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Mike Jasper
Posted on Thursday, May 06, 2004 - 07:35 am:   

Oh, I can't wait for the sound of baby laughter! There's nothing better.

And on a totally different topic, I heard the first murmurs of Rumsfeld being asked to step down today. Of course, it was on BBC radio, so take that with a LARGE grain of NaCl. But we can dream, can't we?
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Nalo Hopkinson
Posted on Thursday, May 06, 2004 - 08:23 am:   

Barth, did you know that "Lark's" on the Spectrum Award nomination list? Congratulations!

http://www.spectrumawards.org/2004.htm
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barth
Posted on Thursday, May 06, 2004 - 08:57 am:   

mike - baby laughter is what it's all about, my new drug of choice. as for rummy, i hope he cooks in full view before bush shit-cans him. apparently kerry is too gentile to light the fire, which means this whole, hideous affair will have little impact on november. sigh.

nalo - yes, i did know about that nomination! i'm so glad Mojo got a few nods for the Spectrums. you gathered some of my favorite stories from last year in that collection (duncan, gaiman, fintushel), so i wish you'd gotten more recognition for your great work, nalo.
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DaveHD
Posted on Tuesday, May 11, 2004 - 06:25 am:   

Let's talk produce. Any opinions on whether CSA's are worth it? For $25-30.00/wk I could get around 10lbs of (local, organic, small-farmer produced, no middleman) veggies which I'm not sure is such a good deal since paying $2.50 a lb for a pound of carrots and onions at the height of the season doesn't seem like a competitive price point. And, all the same produce will be available at my co-op and I won't have to figure out what to do with seven pounds of leeks in the middle of July. Any thoughts o guru of greens?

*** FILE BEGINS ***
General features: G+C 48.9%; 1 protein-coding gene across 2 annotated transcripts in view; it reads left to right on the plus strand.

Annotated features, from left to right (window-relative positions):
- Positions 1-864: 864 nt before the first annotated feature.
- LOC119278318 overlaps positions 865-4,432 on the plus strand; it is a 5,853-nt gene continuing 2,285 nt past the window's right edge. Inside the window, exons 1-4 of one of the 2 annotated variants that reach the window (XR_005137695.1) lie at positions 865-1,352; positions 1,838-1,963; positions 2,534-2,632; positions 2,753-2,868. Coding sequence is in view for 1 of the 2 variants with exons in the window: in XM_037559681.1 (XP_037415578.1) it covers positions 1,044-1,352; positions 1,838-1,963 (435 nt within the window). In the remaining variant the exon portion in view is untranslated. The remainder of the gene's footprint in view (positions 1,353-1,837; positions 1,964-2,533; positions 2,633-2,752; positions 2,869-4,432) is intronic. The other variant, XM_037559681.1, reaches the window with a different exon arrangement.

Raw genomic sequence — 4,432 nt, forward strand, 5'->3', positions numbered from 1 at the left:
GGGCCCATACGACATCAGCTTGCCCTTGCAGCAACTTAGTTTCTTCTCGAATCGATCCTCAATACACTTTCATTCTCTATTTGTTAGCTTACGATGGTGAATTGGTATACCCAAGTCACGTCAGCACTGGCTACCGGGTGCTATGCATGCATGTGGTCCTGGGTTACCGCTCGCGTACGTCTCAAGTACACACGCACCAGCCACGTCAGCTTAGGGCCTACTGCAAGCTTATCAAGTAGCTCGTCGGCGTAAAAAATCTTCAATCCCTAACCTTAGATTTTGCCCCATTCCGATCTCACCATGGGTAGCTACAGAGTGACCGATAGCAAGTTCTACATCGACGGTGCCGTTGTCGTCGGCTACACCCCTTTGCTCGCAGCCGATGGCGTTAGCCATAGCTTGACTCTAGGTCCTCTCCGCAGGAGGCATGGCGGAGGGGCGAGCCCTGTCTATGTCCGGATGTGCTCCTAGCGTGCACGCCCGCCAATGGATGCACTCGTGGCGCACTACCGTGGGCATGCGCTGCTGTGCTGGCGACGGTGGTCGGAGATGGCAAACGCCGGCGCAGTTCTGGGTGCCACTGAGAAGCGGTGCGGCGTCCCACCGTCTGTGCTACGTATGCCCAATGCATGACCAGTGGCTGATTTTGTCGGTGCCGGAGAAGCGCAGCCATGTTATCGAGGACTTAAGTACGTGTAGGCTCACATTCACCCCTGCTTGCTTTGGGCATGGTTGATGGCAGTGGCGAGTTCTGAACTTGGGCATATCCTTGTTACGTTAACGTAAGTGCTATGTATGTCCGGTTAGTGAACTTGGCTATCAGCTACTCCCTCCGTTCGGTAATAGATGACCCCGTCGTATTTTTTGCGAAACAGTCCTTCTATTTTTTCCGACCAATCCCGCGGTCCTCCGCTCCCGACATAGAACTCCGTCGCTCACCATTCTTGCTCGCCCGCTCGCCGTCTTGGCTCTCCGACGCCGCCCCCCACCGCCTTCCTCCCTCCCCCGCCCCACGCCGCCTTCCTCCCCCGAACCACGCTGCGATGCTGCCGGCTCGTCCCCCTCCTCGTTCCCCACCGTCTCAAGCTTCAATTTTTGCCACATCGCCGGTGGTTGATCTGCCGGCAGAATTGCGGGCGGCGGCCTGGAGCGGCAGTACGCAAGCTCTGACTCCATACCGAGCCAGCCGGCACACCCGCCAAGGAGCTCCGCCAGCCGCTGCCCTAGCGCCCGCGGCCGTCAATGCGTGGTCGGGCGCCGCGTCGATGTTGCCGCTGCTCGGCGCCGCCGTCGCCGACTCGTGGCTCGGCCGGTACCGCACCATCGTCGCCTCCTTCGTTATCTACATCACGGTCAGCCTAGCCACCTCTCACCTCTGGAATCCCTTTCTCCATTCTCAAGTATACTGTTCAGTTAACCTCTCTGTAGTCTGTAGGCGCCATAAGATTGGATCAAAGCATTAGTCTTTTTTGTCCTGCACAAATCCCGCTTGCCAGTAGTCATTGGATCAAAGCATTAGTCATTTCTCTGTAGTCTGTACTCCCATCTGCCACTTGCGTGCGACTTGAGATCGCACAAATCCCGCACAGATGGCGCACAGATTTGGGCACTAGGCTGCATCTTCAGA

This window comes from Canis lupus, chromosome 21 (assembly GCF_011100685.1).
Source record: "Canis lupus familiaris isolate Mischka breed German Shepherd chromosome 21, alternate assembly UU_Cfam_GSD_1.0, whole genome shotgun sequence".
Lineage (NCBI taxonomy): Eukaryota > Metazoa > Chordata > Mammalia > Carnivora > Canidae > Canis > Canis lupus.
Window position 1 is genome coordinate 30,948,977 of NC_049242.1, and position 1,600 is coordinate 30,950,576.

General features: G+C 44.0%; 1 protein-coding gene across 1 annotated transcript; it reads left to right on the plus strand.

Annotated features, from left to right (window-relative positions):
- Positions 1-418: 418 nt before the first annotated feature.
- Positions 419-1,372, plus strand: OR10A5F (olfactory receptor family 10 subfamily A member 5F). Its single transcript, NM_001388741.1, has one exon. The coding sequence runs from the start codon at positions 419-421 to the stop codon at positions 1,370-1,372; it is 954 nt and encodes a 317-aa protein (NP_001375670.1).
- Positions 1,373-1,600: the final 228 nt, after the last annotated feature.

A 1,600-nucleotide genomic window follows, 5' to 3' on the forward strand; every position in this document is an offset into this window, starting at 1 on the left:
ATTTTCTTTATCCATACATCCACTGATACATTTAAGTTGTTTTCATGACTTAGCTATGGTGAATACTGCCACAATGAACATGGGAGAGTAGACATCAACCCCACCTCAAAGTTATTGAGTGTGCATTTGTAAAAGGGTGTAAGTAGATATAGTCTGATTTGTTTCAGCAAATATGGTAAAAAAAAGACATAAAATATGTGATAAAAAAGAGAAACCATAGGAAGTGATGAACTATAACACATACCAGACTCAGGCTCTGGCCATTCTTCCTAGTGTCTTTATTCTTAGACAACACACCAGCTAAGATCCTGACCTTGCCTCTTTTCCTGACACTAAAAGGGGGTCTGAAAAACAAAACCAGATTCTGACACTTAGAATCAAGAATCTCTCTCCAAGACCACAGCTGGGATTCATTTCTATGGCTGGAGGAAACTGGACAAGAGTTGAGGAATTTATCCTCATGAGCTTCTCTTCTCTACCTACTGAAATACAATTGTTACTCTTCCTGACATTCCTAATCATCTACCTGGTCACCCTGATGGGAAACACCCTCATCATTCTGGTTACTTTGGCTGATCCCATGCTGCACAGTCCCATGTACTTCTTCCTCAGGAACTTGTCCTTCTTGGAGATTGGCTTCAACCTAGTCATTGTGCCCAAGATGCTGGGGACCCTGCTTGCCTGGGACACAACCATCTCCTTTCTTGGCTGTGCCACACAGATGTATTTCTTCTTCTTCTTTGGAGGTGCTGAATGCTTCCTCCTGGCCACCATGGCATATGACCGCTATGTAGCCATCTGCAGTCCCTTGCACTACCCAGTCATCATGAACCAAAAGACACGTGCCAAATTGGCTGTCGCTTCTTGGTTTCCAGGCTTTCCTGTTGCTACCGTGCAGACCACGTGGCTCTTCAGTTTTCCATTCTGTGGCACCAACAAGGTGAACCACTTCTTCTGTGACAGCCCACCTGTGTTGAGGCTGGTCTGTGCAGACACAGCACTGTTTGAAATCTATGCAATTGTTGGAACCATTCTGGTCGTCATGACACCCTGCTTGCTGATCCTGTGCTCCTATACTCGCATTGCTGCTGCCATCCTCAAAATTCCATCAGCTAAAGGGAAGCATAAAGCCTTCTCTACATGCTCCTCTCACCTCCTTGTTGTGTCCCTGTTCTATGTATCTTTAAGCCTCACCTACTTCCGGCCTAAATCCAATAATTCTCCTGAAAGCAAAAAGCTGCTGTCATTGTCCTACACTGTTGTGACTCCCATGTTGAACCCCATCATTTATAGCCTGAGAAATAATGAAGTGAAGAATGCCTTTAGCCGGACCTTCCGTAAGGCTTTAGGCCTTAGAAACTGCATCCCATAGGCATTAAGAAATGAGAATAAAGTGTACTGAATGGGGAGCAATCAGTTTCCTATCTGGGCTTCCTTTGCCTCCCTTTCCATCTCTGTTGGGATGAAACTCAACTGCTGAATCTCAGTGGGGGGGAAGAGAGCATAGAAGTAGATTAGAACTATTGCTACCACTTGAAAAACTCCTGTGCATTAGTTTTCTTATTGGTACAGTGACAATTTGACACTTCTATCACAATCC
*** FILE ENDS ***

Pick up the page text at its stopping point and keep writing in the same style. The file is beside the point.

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barth
Posted on Tuesday, May 11, 2004 - 08:50 am:   

dave, i'm going to answer your question over in "produce questions." this area is getting loooong.

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Eric Marin
Posted on Wednesday, May 12, 2004 - 01:18 pm:   

What did you think of The Fall of the Kings, Barth? I've been considering buying a copy.

I hope all is well with you and your familla.

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barth
Posted on Wednesday, May 12, 2004 - 07:48 pm:   

hey eric! Fall of Kings is very different from Swordspoint - a more sprawling cast of characters and plots, with a decided bent toward upper crust venues (debutante balls, valets selecting skin tight outfits for the main character, flirting behind fans in balconies), when what i liked about the first was the grit and blood of riverside. Fall of Kings was like Middlemarch on acid, and while i liked the acid, i'm not that wild about Middlemarch.

but the prose is absolutely luscious. a joyful read.
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Eric Marin
Posted on Saturday, May 15, 2004 - 10:04 pm:   

Hi, Barth! Thanks for the rundown on The Fall of the Kings. It sounds like a book to read as a writer, rather than a reader. I definitely need to peruse it sometime.

I too loved Swordspoint. Somehow my copy of it vanished, however. Sadness.
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barth
Posted on Sunday, May 16, 2004 - 05:10 am: